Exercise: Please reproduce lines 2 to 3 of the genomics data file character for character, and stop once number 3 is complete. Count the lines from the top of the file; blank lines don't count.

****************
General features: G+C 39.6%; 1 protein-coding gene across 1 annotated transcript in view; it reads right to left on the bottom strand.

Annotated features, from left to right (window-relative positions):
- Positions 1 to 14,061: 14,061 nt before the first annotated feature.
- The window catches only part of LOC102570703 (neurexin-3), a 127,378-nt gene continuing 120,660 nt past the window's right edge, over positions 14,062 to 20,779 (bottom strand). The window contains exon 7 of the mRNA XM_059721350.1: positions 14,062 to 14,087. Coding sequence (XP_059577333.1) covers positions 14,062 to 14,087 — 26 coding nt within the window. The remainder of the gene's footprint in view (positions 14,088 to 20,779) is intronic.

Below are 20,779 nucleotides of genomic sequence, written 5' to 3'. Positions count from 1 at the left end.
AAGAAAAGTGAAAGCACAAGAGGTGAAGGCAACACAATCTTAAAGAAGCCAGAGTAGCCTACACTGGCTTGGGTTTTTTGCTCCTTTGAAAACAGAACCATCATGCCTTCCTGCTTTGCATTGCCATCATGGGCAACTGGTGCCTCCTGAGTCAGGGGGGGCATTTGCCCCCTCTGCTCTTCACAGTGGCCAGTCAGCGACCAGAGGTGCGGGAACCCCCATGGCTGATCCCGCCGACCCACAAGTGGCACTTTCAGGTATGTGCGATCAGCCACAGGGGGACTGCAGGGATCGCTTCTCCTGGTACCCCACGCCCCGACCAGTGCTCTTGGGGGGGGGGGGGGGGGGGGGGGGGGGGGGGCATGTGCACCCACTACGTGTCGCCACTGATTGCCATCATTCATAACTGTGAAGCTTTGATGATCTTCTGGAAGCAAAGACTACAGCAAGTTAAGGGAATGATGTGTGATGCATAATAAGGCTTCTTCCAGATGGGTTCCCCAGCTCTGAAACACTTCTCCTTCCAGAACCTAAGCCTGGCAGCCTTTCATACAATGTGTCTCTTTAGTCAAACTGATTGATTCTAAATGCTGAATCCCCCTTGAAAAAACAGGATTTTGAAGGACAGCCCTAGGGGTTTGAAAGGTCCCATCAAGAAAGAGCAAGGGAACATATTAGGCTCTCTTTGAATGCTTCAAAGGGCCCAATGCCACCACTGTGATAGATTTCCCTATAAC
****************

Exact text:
Annotated features, from left to right (window-relative positions):
- Positions 1 to 14,061: 14,061 nt before the first annotated feature.